DIY Wedding Gown #2 – Winter

We’re already getting some spring sunshine and the cherry blossoms are peeking from it’s bud but I’ve yet to post up the winter gown!

So here we go!  My inspiration initially was the Oscar de le Renta gown with relatively sturdy lace and flowy back.  I attempted to recreate and rather than drafting it from scratch, I bought a pattern with a similar shape and thought to alter it later.

After doing some shopping, I realize that the lace to make that dress cost minimally $80/meter and the amount of fabric to create the flow would be just as extravagant.  That being said, all Oscar de la Renta gowns start at $5500 so either way it’ll be a steal.

Searching for more inspiration, I just went gown shopping and found the red dress by BCBG (somehow not on their website) which retails just under $400.  I liked the fulllness from the layering so I thought I could still incorporate the blue (winter theme colour) into those layers.

One thing I hate about patterns – the sizes always fit way bigger than it says.  So according to my measurements, and throwing together a quick muslin, I ended up being able to wear the dress with room to spare with all my clothes underneath.  So I pinned it to a professional dressform with similar measurements to mine.

Then altered the patterns based on the amount I pinned away.

And then made two versions – dress and lining – and the foundation with boning to keep the dress from slipping down.  Finally, hand-stitching the lining to the zipper so it’ll be invisible and perfect!

And FAIL!!!!  Not to intentionally flash boobs, but look at the horrendous shape it gives the bust.  I could barely look at it without almost crying.

I couldn’t continue with making the dress knowing how it’ll look.  But at the same time, didn’t want to start from scratch after hours (every evening for a week) of work I put into it.  At the end of the day, sucking up and learning from my mistakes was the only option.

So I put a bra on the dressform and stuffed it, ran several muslins through until it fit properly, and then made the foundation first to make sure it looks good on.  Instead of doing a regular lining, I made it with white flannel to add an extra layer of warmth and softness since I knew that the location of the shoot would be somewhere freezing cold.  Jason really pulled through here and helped me through a few hours of cutting and marking each new piece.

And finally…

See the difference?  The angels are singing and beams of lights everywhere!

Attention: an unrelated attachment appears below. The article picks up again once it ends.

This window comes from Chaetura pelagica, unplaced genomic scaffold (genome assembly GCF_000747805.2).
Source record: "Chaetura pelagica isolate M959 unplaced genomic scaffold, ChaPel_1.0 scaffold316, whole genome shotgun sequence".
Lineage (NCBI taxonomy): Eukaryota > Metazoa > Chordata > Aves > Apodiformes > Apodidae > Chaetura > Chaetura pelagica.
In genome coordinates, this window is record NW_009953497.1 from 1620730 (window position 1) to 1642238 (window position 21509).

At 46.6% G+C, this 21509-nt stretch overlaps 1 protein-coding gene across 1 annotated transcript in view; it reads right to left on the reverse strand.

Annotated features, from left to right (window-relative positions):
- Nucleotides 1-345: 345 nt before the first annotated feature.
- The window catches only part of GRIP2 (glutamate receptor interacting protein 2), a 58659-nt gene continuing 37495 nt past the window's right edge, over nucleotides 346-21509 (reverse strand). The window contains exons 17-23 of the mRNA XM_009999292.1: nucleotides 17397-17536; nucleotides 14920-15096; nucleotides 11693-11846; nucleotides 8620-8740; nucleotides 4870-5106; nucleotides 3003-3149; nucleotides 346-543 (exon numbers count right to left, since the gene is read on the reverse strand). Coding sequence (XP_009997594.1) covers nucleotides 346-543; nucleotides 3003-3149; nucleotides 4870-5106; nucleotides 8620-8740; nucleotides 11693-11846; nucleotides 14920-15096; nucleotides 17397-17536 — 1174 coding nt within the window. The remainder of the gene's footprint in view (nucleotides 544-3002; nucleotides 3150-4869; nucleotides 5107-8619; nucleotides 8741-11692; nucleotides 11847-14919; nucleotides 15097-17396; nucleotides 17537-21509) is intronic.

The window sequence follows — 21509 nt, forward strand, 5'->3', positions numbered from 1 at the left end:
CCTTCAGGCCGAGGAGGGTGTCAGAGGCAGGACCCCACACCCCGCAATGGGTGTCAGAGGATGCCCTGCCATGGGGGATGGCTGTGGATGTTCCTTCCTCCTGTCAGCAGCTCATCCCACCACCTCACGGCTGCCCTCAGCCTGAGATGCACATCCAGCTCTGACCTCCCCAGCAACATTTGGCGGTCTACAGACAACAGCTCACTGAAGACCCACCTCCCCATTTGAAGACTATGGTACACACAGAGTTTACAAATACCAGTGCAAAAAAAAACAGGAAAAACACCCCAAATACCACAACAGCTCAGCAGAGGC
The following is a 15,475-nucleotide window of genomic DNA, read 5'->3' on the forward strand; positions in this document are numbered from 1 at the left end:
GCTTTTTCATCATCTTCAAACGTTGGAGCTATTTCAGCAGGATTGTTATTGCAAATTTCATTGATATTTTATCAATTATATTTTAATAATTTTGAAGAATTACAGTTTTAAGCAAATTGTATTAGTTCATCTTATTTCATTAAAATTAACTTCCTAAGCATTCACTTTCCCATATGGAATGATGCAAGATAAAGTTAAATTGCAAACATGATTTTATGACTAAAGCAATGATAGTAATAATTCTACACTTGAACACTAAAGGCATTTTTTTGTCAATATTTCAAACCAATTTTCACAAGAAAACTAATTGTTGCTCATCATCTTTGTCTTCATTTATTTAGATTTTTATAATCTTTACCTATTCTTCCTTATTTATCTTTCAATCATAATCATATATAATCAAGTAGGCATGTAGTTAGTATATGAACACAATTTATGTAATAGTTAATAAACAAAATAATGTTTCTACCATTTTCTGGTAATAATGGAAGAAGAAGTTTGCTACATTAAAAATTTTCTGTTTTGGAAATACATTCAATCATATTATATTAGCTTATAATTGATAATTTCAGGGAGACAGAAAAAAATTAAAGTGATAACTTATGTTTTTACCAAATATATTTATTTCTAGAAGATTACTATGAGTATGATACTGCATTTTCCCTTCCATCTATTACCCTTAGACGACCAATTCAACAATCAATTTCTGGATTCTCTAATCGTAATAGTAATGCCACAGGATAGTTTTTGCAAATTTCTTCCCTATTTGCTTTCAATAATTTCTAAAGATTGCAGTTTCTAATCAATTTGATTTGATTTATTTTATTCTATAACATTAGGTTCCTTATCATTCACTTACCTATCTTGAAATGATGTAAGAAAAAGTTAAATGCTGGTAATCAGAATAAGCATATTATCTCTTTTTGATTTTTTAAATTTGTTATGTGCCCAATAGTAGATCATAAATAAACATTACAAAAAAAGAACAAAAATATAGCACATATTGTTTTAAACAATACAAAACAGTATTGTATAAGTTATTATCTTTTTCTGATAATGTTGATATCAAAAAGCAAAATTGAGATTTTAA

Now we can continue with the bottom of the dress.  Measure carefully for a accuracy and write it down so you don’t forget (keep in mind seam allowances).  There are 3 layers to give the look on the BCBG dress (the actual dress had 4 layers but way too much fabric to cut…)

Then, sew each piece together individually.  Make 6 of them.  Attach them all together with panels of the dominant fabric (crepe in this case) in between.  Attach to the bottom of the dress and we’re almost done.

Since it’s a winter shoot, it wouldn’t be complete without some sort of cover-up.  I have a pattern for a cape but the original design is way too heavy for the look of the gown so I made a few changes with muslin first to make sure it falls nicely at the shoulders.

W (11)

I personally have never worked with wool or any fabric I couldn’t mark with chalk, so I ended up learning something new too – tailor tacks.

The final process wasn’t too difficult except trying to sew through 4-5 layers of the wool.  To close the top, hand-sew a hook and eye to make it easier.  You can attempt to make a buttonhole and use a nice button but the machine I was using was just not reliable enough for me to take that chance.  Instead, I made a simple flower using the leftover chiffon from the dress.

I didn’t get pictures of this part but I added little circles of chiffon (cut by Jason ) along the gown to give it the ‘snowflakes falling on snow drifts’ kind of feeling.

I’m happy with the outcome not because it’s the most amazing design ever.  I’m just so happy it’s done and fits well.  To borrow a movie quote:

From failing you learn. From success…not so much!

AUNT BILLIE, Meet the Robinsons (2007)

Photographer – Jun Ying of Kunioo  assisted by the talented Miya Gu
Bouquet/boutonniere – Lisa Wong of Blush Floral Designs
Makeup/hair/styling – Elena Tsang (me!)
Special thanks to –  Tiana Lam for the scarf; Dom Voo and Aaron Yip for lending us winter coats; Ursula Tsang for being our photo shoot assistant in the snow 🙂

  W (15)

DIY Wedding Gown #1 – Summer

“Ooh move!  I wanna see the bride’s gown!”